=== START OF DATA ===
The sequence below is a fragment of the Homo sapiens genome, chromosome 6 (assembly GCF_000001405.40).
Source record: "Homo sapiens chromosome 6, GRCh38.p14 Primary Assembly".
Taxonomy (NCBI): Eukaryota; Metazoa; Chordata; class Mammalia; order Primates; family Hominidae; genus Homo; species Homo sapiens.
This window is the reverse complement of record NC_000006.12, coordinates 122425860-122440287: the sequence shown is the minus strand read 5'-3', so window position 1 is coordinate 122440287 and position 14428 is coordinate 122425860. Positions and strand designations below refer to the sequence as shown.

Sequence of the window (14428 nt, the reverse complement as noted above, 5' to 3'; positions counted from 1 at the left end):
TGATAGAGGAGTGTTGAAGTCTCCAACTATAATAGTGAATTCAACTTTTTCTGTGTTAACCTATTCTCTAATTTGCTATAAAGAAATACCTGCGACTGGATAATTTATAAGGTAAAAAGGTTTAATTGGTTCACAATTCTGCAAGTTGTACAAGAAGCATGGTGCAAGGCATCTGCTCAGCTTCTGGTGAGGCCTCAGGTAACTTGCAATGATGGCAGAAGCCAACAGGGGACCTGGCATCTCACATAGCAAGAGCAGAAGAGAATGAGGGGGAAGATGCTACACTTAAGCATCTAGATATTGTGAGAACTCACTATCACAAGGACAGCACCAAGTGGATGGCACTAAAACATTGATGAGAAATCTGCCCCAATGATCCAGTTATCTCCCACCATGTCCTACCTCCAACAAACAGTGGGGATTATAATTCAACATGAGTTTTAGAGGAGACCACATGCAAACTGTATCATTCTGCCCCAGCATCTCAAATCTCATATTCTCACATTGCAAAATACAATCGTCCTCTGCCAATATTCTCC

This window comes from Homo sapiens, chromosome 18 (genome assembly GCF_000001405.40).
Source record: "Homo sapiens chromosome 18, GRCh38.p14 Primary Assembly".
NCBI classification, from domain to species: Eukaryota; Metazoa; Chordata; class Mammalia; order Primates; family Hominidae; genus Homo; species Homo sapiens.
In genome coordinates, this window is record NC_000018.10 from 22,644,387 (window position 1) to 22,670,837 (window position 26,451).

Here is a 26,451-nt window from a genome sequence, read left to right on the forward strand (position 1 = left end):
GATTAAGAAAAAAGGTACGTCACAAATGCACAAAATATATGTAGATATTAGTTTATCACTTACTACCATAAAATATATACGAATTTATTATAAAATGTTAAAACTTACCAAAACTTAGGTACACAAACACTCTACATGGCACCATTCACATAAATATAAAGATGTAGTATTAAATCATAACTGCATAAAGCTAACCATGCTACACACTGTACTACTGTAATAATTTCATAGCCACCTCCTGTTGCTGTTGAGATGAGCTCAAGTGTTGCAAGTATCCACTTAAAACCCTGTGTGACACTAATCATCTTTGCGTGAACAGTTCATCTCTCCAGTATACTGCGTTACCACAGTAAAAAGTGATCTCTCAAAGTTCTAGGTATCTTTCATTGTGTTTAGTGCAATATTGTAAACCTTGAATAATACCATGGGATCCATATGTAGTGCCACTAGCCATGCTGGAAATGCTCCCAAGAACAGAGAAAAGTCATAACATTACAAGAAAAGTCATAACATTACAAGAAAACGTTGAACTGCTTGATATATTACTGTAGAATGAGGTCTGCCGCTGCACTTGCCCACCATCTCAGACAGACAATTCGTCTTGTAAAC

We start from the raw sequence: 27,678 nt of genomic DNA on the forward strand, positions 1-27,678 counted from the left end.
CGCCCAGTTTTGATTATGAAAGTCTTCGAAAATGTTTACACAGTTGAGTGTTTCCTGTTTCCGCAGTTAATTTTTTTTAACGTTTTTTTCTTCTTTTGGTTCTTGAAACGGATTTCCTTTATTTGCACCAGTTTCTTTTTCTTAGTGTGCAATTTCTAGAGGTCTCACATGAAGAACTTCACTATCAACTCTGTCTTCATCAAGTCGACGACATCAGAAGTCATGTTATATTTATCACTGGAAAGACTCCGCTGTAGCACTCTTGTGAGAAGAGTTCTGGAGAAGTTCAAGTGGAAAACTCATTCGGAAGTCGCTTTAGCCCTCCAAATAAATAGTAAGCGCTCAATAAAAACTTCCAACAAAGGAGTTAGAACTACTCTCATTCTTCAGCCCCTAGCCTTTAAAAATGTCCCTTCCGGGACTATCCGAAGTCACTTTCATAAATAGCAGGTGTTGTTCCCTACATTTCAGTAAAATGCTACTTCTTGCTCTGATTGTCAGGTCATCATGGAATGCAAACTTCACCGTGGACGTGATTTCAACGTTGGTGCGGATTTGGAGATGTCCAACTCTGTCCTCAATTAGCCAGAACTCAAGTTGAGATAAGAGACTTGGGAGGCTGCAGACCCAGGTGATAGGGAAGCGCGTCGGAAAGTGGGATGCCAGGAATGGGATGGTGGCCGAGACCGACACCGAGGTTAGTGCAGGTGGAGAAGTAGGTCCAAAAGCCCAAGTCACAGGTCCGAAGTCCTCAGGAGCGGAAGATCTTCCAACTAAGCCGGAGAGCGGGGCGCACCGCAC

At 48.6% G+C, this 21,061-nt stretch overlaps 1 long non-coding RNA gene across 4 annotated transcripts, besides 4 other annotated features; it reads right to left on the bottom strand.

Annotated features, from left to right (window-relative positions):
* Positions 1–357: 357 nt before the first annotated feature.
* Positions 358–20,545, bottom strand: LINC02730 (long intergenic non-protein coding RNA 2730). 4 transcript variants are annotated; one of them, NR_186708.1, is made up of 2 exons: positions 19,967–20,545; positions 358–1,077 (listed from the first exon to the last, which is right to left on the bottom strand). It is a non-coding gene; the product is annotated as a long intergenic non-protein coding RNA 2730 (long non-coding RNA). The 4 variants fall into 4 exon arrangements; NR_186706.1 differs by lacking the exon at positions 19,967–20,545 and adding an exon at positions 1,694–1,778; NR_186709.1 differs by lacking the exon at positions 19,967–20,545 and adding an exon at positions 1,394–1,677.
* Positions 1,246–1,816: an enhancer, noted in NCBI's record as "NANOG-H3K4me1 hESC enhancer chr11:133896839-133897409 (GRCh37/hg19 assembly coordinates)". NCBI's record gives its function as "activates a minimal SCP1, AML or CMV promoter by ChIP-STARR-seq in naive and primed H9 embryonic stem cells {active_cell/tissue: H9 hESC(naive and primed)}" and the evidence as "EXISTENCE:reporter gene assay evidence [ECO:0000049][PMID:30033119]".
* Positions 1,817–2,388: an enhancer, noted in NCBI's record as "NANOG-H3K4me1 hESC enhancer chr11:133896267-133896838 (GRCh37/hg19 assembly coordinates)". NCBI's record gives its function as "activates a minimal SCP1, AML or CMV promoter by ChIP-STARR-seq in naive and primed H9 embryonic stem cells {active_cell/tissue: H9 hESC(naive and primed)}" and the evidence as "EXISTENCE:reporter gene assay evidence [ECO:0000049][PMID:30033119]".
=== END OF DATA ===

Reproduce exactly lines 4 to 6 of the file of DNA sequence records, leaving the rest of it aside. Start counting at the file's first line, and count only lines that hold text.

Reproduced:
This window is the reverse complement of record NC_000006.12, coordinates 122425860-122440287: the sequence shown is the minus strand read 5'-3', so window position 1 is coordinate 122440287 and position 14428 is coordinate 122425860. Positions and strand designations below refer to the sequence as shown.

Sequence of the window (14428 nt, the reverse complement as noted above, 5' to 3'; positions counted from 1 at the left end):
TGATAGAGGAGTGTTGAAGTCTCCAACTATAATAGTGAATTCAACTTTTTCTGTGTTAACCTATTCTCTAATTTGCTATAAAGAAATACCTGCGACTGGATAATTTATAAGGTAAAAAGGTTTAATTGGTTCACAATTCTGCAAGTTGTACAAGAAGCATGGTGCAAGGCATCTGCTCAGCTTCTGGTGAGGCCTCAGGTAACTTGCAATGATGGCAGAAGCCAACAGGGGACCTGGCATCTCACATAGCAAGAGCAGAAGAGAATGAGGGGGAAGATGCTACACTTAAGCATCTAGATATTGTGAGAACTCACTATCACAAGGACAGCACCAAGTGGATGGCACTAAAACATTGATGAGAAATCTGCCCCAATGATCCAGTTATCTCCCACCATGTCCTACCTCCAACAAACAGTGGGGATTATAATTCAACATGAGTTTTAGAGGAGACCACATGCAAACTGTATCATTCTGCCCCAGCATCTCAAATCTCATATTCTCACATTGCAAAATACAATCGTCCTCTGCCAATATTCTCC